“It is obvious that the acts of the Chief Justice regarding the revival of the RCAO 7, even if disagreed to by Associate
Justice Teresita Leonardo de Castro, do not constitute impeachable offenses.”

3. Blanket TRO on 2013 party-list proclamations

GADON: Sereno “tampered with and altered the contents of the draft temporary restraining order (TRO) sent by Justice
de Castro.” Gadon is referring to the SC’s TRO on party-list proclamations during the 2013 elections as a response to the
petition of disqualified Coalition of Association of Senior Citizens party-list.

De Castro wanted a TRO on the disqualification of Senior Citizens party-list only. “It was only after Sereno endured a
harsh tongue-lashing from De Castro, the original ponente of the tampered TRO was the TRO rectified and re-released,”
Gadon said. (READ: CJ Sereno asks lawmakers to choose democracy over partisan interest)

SERENO: Because the petition was filed during recess, SC internal rules authorized the Chief Justice to act on urgent
cases such as those pleading for a TRO. Therefore, she said, she was within her power to issue a TRO.

“She simply did not fully adopt the recommended draft order submitted to her for approval. The Chief Justice cannot
possibly falsify, tamper with or alter a TRO issued under her own authority.”
But a week later, the SC issued a status quo ante order which, in effect, applied De Castro’s recommendations. Sereno
insisted this was not a revocation of her earlier TRO, but just the en banc acting on its power to review the Chief Justice’s
TRO decisions while on recess.

4. Falsification of order to Medialdea?

GADON: It was another culpable violation of the Constitution when Sereno allegedly falsified an SC resolution which
directed Executive Secretary Salvador Medialdea to submit complaint affidavits against 4 trial court judges allegedly
involved in the drug trade.

The SC would eventually issue a resolution which did not issue a directive to Medialdea but instead invited pertinent
officials to submit the complaint affidavits.

SERENO: All a matter of miscommunication. According to her verified answer, the “directive” was contained in a draft
resolution. On August 8, 2016, even though the full version of the resolution was still up for revision, the dispositive
portion was already final. The SC’s Public Information Office (PIO) released the dispositive portion of the resolution on
the same day.

“This is what happened here, with the PIO reporting that the Court had directed the Executive Secretary to submit
complaints.” The directive part, however, was removed from the final version of the resolution, which was what was
signed by the justices.

“The revision does not prove that the first version of the resolution was fake. The complainant’s allegations that the
Chief Justice authorized the release of a ‘fake resolution' were a product of his own malicious understanding of matters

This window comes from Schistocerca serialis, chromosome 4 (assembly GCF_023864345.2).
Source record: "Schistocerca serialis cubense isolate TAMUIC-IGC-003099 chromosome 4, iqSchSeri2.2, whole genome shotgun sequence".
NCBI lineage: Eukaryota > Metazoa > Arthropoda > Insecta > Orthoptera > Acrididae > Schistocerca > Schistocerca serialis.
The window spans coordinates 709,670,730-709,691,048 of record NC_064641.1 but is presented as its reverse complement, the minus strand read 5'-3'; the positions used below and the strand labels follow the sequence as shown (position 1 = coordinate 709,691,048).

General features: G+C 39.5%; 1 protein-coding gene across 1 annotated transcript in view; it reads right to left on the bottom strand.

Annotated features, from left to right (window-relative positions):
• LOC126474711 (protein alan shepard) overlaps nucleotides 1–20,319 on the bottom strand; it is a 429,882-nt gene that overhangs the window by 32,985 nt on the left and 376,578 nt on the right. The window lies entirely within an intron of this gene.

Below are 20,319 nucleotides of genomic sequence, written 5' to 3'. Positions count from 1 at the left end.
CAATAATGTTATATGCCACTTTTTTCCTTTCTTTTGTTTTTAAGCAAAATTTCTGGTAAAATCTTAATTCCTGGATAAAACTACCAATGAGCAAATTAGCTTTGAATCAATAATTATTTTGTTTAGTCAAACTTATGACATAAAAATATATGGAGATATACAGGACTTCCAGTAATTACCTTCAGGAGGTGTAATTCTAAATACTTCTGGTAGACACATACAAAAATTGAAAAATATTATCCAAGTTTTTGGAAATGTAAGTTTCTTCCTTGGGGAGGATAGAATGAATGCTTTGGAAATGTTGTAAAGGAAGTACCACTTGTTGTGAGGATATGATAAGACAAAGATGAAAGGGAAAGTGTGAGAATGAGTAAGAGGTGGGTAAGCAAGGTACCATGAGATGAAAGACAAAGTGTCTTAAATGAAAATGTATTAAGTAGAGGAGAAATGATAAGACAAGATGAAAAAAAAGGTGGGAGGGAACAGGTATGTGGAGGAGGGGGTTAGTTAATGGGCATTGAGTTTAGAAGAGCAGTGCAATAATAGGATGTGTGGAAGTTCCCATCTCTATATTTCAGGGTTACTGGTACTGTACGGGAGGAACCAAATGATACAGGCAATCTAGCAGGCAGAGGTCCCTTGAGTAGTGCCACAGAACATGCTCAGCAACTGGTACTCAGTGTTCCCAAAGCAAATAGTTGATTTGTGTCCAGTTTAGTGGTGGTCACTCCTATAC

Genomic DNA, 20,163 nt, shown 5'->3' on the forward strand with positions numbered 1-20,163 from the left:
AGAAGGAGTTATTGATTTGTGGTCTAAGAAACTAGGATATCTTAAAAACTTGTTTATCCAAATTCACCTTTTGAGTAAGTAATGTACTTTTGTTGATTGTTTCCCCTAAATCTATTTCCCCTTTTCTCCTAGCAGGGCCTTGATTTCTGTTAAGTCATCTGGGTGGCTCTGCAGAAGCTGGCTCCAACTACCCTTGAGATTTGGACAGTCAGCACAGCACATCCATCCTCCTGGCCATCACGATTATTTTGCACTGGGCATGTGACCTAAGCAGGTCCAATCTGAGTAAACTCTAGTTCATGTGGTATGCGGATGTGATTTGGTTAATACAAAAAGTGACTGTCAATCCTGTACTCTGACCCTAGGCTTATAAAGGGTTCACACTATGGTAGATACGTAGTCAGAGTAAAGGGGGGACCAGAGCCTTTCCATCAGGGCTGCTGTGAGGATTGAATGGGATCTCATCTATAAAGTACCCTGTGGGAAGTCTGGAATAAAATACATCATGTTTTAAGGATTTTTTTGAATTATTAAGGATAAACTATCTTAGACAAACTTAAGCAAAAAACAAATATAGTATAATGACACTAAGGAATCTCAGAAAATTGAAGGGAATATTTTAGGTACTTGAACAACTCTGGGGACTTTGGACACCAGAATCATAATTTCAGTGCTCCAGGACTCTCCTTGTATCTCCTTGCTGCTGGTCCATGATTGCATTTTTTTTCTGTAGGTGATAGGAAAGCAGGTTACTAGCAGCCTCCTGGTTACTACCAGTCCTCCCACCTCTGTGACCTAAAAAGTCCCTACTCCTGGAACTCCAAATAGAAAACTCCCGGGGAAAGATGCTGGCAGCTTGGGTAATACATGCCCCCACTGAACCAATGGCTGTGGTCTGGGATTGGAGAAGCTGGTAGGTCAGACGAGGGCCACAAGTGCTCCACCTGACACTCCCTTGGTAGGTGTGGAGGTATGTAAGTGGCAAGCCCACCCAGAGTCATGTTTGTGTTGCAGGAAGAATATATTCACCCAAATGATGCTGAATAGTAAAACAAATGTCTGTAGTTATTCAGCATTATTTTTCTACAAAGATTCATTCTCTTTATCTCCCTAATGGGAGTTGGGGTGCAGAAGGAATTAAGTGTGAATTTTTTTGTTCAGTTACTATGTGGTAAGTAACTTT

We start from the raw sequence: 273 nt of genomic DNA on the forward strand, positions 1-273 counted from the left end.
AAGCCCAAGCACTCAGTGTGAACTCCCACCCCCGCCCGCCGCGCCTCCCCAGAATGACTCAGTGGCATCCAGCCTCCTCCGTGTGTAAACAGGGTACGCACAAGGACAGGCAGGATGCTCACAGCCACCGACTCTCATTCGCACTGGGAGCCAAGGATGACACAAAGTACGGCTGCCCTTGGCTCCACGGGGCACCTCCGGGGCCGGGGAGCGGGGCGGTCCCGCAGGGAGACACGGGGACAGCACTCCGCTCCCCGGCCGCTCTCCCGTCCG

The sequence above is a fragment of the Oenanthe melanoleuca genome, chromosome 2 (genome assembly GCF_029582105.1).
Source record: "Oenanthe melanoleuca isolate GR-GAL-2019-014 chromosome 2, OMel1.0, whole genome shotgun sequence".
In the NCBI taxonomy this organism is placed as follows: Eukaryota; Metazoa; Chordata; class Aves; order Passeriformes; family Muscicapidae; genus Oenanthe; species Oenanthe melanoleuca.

over which he has no personal knowledge of.”

5. Piatco fees

GADON: Sereno did not truthfully disclose her earnings from defending – and then winning – a government arbitration
case against Philippine International Air Terminals Co. Inc. (Piatco) in her Statement of Assets, Liabilities, and Net Worth
(SALN). This amounted to P37 million.

The issue over Piatco earnings is one of Gadon’s more interesting allegations, according to court observers, if only
because of the precedent set by the impeachment of the late former chief justice Renato Corona.

SERENO: Then a private lawyer, she earned P30 million, not P37 million, from the Piatco case. She received the fees in a
span of 5 years from 2004 to 2009 or during the whole process.

She was appointed to the SC as an Associate Justice in 2010 and as a public official, was required to declare her assets in
her SALN. What she declared that year was what remained of her Piatco earnings, as well as properties she had acquired
through the years with that money.

Of the P30 million, P8.67 million was paid as taxes, P14.7 million was spent on medical expenses and procurement of a
house and lot in Filinvest and a Toyota Altis, and the remaining P6.9 million went to her family’s living expenses from
2004 to 2009. All the properties and investments are declared in her SALN.

Sereno's 2016 SALN shows her net worth at P24.2 million, more than P2.76 million compared to her net worth in 2015.

6. The Jardeleza appointment

GADON: Sereno manipulated the short list of the Judicial and Bar Council (JBC) to exclude Associate Justice Francis
Jardeleza for “personal and political reasons, and curtailing the President’s power to appoint him."

Gadon said Sereno manipulated the JBC into excluding Jardeleza from the short list even though he already had
sufficient votes. Sereno imposed the unanimity rule, ordinarily not required for short-listed nominees. Jardeleza
contested his exclusion before the SC. He won that petition and was eventually appointed. (READ: The inside story:
Jardeleza accused of disloyalty to PH)

Retired justice Arturo Brion wrote a scathing concurring opinion which reads in part: “The manipulation was a purposive
campaign to discredit and deal Jardeleza a mortal blow at the JBC level to remove him as a contender at the presidential
level of the appointing process.

SERENO: “The Chief Justice did not manipulate anything. Complainant is simply echoing language from the separate